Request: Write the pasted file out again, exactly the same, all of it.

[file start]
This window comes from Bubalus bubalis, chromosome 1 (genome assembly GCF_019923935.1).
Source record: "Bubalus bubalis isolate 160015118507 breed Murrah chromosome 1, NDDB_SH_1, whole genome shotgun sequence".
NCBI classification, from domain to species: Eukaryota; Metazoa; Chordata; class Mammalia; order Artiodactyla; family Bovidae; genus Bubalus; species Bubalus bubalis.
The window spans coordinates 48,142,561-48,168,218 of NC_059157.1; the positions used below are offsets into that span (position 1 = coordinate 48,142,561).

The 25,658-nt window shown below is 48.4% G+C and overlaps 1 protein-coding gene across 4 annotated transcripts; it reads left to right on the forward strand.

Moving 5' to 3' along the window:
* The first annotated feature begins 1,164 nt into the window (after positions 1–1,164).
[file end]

This window comes from Bubalus bubalis, chromosome 1 (genome assembly GCF_019923935.1).
Source record: "Bubalus bubalis isolate 160015118507 breed Murrah chromosome 1, NDDB_SH_1, whole genome shotgun sequence".
NCBI classification, from domain to species: Eukaryota; Metazoa; Chordata; class Mammalia; order Artiodactyla; family Bovidae; genus Bubalus; species Bubalus bubalis.
The window spans coordinates 48,142,561-48,168,218 of NC_059157.1; the positions used below are offsets into that span (position 1 = coordinate 48,142,561).

The 25,658-nt window shown below is 48.4% G+C and overlaps 1 protein-coding gene across 4 annotated transcripts; it reads left to right on the forward strand.

Moving 5' to 3' along the window:
* The first annotated feature begins 1,164 nt into the window (after positions 1–1,164).